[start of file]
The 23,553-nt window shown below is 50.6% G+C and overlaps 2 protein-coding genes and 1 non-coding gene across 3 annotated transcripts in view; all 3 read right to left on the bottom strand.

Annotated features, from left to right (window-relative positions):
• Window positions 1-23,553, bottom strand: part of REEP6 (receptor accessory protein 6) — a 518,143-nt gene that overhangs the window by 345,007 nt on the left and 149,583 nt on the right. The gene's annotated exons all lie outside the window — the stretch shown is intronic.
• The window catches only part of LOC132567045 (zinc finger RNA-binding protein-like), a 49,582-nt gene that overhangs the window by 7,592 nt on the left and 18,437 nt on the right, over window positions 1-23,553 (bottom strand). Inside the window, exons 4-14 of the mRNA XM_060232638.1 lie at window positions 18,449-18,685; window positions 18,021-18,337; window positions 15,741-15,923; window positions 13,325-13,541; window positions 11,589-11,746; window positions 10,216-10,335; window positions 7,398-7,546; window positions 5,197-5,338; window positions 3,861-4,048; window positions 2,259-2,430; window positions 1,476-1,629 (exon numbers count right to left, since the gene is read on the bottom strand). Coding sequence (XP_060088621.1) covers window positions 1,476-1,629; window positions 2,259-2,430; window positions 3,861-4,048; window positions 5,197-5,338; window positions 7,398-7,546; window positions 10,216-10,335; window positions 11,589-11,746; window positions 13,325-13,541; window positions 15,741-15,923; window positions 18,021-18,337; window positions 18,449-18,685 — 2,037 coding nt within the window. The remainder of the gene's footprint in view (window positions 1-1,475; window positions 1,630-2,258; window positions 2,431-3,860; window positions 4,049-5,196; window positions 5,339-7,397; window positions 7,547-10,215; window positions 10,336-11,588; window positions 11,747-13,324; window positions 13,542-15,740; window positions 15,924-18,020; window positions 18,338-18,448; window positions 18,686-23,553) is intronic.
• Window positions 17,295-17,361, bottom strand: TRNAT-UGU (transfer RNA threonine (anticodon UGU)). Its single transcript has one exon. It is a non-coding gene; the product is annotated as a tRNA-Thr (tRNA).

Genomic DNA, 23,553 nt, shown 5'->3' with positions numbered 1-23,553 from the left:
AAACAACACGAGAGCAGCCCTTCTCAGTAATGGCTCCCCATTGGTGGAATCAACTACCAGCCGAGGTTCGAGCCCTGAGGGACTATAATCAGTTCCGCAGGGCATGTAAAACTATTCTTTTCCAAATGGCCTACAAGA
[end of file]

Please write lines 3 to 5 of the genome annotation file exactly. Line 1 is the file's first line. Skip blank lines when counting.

• Window positions 1-23,553, bottom strand: part of REEP6 (receptor accessory protein 6) — a 518,143-nt gene that overhangs the window by 345,007 nt on the left and 149,583 nt on the right. The gene's annotated exons all lie outside the window — the stretch shown is intronic.
• The window catches only part of LOC132567045 (zinc finger RNA-binding protein-like), a 49,582-nt gene that overhangs the window by 7,592 nt on the left and 18,437 nt on the right, over window positions 1-23,553 (bottom strand). Inside the window, exons 4-14 of the mRNA XM_060232638.1 lie at window positions 18,449-18,685; window positions 18,021-18,337; window positions 15,741-15,923; window positions 13,325-13,541; window positions 11,589-11,746; window positions 10,216-10,335; window positions 7,398-7,546; window positions 5,197-5,338; window positions 3,861-4,048; window positions 2,259-2,430; window positions 1,476-1,629 (exon numbers count right to left, since the gene is read on the bottom strand). Coding sequence (XP_060088621.1) covers window positions 1,476-1,629; window positions 2,259-2,430; window positions 3,861-4,048; window positions 5,197-5,338; window positions 7,398-7,546; window positions 10,216-10,335; window positions 11,589-11,746; window positions 13,325-13,541; window positions 15,741-15,923; window positions 18,021-18,337; window positions 18,449-18,685 — 2,037 coding nt within the window. The remainder of the gene's footprint in view (window positions 1-1,475; window positions 1,630-2,258; window positions 2,431-3,860; window positions 4,049-5,196; window positions 5,339-7,397; window positions 7,547-10,215; window positions 10,336-11,588; window positions 11,747-13,324; window positions 13,542-15,740; window positions 15,924-18,020; window positions 18,338-18,448; window positions 18,686-23,553) is intronic.
• Window positions 17,295-17,361, bottom strand: TRNAT-UGU (transfer RNA threonine (anticodon UGU)). Its single transcript has one exon. It is a non-coding gene; the product is annotated as a tRNA-Thr (tRNA).